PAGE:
The next stage in the bender’s restoration is to make a new ring for the handle. This part presents a few challenges for me: First the part is close to the capacity of the lathe and I don’t have a chuck large enough to hold it. Fortunately I do have a faceplate large enough to hold it, but only if I add mounting holes which I will then need to plug. Second because the inside of the ring provides a bearing surface for the needle rollers, I’ll need to provide a very good surface finish.
I started with a piece of 1″ thick plate with a 5″ hole burned by the steel supplier. Next I rough-cut the perimeter on the bandsaw and then moved it to the rotary table on the mill to drill the mounting holes and clean up the flame-cut hole. That done, I mounted it on the faceplate and faced both sides before turning the outside and inside.
A bearing surface ought to be hardened and ground but the original ring did not appear to have been hardened, so I will follow that lead and skip hardening the replacement. I would however like to provide a better surface than I’ve been able to achieve with my current skills and tooling which then provides an opportunity to investigate yet another old tool. Some time back I got a Dumore #44 tool post grinder at a school auction but have not had cause to use it. The motor bearings are in bad shape but the spindle appears to be okay, so I’ll start with replacement of its motor bearings…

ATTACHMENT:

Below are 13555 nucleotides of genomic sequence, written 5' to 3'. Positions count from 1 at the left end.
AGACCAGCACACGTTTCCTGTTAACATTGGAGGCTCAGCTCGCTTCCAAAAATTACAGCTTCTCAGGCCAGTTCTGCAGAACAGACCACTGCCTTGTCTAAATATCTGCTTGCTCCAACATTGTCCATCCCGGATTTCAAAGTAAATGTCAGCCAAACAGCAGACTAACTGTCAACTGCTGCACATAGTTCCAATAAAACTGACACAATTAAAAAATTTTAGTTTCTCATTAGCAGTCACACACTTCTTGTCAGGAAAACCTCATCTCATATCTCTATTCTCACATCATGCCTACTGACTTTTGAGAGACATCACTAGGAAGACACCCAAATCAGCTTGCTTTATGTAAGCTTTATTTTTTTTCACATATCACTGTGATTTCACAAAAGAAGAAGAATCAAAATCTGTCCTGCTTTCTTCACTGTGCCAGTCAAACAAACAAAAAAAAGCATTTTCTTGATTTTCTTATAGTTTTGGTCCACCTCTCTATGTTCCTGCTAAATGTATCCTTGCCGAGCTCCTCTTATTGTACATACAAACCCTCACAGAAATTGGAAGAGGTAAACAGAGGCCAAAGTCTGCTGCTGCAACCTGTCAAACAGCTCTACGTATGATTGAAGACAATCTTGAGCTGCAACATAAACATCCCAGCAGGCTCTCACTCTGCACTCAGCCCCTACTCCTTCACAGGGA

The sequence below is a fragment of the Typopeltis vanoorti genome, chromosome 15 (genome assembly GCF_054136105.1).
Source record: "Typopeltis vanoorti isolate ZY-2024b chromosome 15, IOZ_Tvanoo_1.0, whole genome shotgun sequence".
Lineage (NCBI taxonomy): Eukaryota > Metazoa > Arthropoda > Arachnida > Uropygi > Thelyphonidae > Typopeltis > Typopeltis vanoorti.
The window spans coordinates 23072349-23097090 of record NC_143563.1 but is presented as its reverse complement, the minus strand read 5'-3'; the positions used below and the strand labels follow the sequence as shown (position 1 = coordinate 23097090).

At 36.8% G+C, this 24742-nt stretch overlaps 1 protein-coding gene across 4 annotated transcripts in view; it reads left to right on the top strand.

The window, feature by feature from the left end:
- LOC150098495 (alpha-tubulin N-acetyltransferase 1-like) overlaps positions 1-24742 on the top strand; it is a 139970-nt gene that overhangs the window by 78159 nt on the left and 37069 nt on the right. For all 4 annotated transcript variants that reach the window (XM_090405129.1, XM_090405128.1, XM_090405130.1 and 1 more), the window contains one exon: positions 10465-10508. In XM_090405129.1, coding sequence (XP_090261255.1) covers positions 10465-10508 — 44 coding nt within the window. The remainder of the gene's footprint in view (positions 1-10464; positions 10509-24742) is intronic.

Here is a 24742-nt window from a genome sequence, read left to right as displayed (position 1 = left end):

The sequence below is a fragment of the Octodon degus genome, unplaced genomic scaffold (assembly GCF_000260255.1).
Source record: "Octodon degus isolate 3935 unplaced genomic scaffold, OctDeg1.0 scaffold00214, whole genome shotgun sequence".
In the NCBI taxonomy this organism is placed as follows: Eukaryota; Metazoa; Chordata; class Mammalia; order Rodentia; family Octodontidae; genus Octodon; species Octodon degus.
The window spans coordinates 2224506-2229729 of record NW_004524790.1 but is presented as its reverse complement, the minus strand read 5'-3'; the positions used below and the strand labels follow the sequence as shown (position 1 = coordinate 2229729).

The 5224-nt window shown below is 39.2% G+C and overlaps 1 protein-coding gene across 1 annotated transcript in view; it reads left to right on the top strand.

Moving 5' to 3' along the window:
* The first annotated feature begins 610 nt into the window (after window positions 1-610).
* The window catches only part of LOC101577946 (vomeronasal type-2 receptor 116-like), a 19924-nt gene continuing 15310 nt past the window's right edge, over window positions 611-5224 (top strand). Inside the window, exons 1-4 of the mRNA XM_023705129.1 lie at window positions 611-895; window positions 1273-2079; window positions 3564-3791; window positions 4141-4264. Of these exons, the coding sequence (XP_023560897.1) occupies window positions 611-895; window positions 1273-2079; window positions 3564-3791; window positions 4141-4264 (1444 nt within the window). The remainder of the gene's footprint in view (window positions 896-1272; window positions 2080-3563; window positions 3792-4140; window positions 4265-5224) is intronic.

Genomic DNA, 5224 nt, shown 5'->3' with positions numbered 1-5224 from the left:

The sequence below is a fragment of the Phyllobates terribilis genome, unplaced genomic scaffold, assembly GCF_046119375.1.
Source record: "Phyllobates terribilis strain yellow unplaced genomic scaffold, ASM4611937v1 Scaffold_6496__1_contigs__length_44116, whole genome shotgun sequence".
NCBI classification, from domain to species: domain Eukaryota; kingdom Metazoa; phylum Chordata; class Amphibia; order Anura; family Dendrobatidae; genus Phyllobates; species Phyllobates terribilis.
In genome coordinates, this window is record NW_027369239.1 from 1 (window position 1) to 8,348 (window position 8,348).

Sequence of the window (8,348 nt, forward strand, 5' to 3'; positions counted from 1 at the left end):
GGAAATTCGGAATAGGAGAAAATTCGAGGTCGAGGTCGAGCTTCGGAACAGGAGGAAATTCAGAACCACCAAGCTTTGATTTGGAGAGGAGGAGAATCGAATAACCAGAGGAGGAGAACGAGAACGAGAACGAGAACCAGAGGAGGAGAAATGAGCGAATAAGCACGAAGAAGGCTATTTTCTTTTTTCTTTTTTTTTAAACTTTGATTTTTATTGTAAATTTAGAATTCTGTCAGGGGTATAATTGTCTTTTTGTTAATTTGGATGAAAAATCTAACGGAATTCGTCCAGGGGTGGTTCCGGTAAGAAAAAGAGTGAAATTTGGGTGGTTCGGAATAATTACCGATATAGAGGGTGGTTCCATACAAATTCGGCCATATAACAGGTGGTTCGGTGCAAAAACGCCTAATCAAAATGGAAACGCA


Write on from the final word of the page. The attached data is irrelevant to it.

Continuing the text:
It occurs to me that time spent in a workshop is a bit like traversing a fractal curve: regardless of where you are on the journey of discovery, there is an ever expanding level of detail yet to be explored. In this case I started out exploring the creative possibilities of bending rod, part of which exposed challenges with my bender, which then lead to a lucky find of another style of bender, its restoration, and on to a tool post grinder, which now requires making a face spanner wrench to remove the motor’s end caps… Old iron disease and life-long learning: paths leading ever onward.